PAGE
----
Forum discussion of this subjectPrintable foldable PDF of this subjectListing of available PDFsVideo
From ancient times until well into the 7th century worship of the moon, sun, stars, planets, and even Jinn devils or demons, was the order of the day in Arabia. Many Kaabas were established featuring stone idols that represented these objects of worship, to which the pagans went on pilgrimage and circumambulated in ceremony. Mohammed’s own tribe the Quraish went on summer and winter pilgrimages to other sites, long after the Kaaba in Mecca was built, indicating that there were far more important and more firmly established kaabas at which to worship, than the kaaba in Mecca. The Quraish continued to do so until Mohammed put a stop to it through another “revelation”.
Quran 106:1 For the covenants by the Quraish, 2 Their covenants journeys by winter and summer,- 3 Let them adore the Lord of this House,
Might we be able to learn more about the objectives of those early pilgrimages by studying the Qibla of the oldest mosques?
Qibla is an Arabic word that describes the direction in which Muslims are to direct their prayers. Mosques have a niche on the inside wall that indicates the direction to the Kaaba, and it’s black stone, in Mecca. However it’s interesting to discover that the Qibla of the oldest mosques do not point to Mecca but are off by thirty degrees and more. The Islamic websiteIslamic Awareness, includes compass roses that indicate the direction in which the Qiblas of some of the oldest mosques point.
When the angles of the Qibla of the mosques in Wasit, Baghdad and Cairo are plotted on a map they actually triangulate to a location near  Al-`Ula (which was Dedan – inhabited perhaps as early as the 8th century BC).

In other words the Qiblas indicate a position almost 500 miles to the north-northwest of Mecca.  (Google map Al-Ula)
A Wikipedia article on “Ancient Towns in Saudi Arabia”, which of course doesn’t include Mecca because Mecca isn’t an ancient town, mentions a town of:
“Mada’in Saleh: also called Al-Hijr
Also called Al-Hijr, this is an ancient city located in northern Saudi Arabia…. Mada’in Saleh is considered to be one of the most important and oldest ancient cities in the country. Mada’in Saleh lies to the northwest of the city of al-Ula…”  (Mada’in Saleh map)
“Mada’in Saleh was recognized by the UNESCO as a site of patrimony[5], the first world heritage site in Saudi Arabia. The story of these people called the people of Thamud (including petra) is mentioned several times in the Quran along with prophet Saleh.”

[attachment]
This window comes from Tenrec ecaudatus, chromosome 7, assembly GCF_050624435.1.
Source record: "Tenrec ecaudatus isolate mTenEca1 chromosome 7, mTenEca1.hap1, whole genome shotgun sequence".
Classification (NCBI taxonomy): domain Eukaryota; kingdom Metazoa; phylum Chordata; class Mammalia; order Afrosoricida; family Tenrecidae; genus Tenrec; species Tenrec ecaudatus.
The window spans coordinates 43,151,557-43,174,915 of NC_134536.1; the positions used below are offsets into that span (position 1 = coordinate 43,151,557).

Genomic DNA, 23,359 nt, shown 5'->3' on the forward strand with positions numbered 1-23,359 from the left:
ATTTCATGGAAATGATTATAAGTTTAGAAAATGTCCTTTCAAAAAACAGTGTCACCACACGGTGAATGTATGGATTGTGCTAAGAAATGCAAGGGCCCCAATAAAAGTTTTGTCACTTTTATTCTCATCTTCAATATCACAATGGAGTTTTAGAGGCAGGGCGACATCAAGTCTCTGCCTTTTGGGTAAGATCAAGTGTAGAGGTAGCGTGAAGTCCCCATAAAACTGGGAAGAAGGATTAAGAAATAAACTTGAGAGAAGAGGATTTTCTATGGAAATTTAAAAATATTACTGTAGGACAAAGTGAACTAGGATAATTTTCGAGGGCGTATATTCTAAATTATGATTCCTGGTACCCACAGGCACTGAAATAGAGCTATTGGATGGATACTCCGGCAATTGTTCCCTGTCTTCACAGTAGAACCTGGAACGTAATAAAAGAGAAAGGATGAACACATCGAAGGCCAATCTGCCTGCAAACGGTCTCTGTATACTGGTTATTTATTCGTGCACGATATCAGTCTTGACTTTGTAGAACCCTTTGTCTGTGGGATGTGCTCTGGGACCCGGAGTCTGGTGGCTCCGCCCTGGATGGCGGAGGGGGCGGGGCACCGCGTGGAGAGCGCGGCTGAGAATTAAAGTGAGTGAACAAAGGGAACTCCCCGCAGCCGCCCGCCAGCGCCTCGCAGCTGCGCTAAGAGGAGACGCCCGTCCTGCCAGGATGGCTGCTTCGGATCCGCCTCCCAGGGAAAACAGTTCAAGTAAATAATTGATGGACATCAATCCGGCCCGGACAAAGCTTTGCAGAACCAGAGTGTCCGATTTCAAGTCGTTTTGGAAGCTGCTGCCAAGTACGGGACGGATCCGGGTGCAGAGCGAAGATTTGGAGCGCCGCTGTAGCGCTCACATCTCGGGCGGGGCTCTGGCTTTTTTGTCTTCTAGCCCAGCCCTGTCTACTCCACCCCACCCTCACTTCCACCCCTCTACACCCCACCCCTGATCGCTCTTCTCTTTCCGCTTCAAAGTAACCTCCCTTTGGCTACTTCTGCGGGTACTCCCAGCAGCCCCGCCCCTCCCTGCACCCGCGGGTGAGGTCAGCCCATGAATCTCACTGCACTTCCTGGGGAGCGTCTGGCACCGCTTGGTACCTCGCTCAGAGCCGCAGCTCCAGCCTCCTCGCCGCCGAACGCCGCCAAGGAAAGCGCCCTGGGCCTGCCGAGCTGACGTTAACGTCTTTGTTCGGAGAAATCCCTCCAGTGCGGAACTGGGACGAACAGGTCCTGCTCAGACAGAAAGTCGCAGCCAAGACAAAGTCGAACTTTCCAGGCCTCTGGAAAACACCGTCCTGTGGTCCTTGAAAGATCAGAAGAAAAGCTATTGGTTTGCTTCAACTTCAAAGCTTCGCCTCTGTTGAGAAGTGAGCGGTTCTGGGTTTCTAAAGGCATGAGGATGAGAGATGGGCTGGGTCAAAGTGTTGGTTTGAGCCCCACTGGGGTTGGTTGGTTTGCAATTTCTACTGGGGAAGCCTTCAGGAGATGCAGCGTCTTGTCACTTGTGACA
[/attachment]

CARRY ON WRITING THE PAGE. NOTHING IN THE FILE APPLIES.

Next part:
“A religious area, known as Jabal Ithlib, is located to the north-east of the site.[4] It is believed to have been originally dedicated to the Nabatean deity Dushara.” (Wikipedia) (map)

We learn that Dushara was mothered by Manat. Who did Mohammed recognize as Manat?
Sura 53.19 Have ye seen Lat. and ‘Uzza, 20 And another, the third (goddess), Manat?
He recognized Manat as a daughter of Allah in what some have dubbed the “satanic verses” in the Quran. The deity Manat is found in pagan moon, sun and star worship as the daughter of the moon god. Isn’t that interesting?
Please see the “Hajj & Umra” to see how Manat fits into Islamic rituals.
Today’s Al-Ula was formerly Dedan which, according to George Potter from whom the photograph below was copied and who writes that Dedan is his “favorite exploring site in Arabia”, are the remains of a Lihyanite temple which the Saudi Arabian Department of Antiquities has begun excavating. There are also stairs up to another temple site on a mountaintop. Mr. Potter writes, “Their Solomon like temples appear to have been used for sacrificing she-camels, black camels and other livestock to the God Dhu Ghaibat.” Link to more

One thing we can rest assured of, is that the Qiblas of the most ancient mosques do not point to Mecca, but rather more likely to pagan deities of Arabian Star Family worship, which was the same reason that the Kaaba in Mecca was built, likely in the early 5th century, by Asad Abu Karb.


By admin

Leave a Reply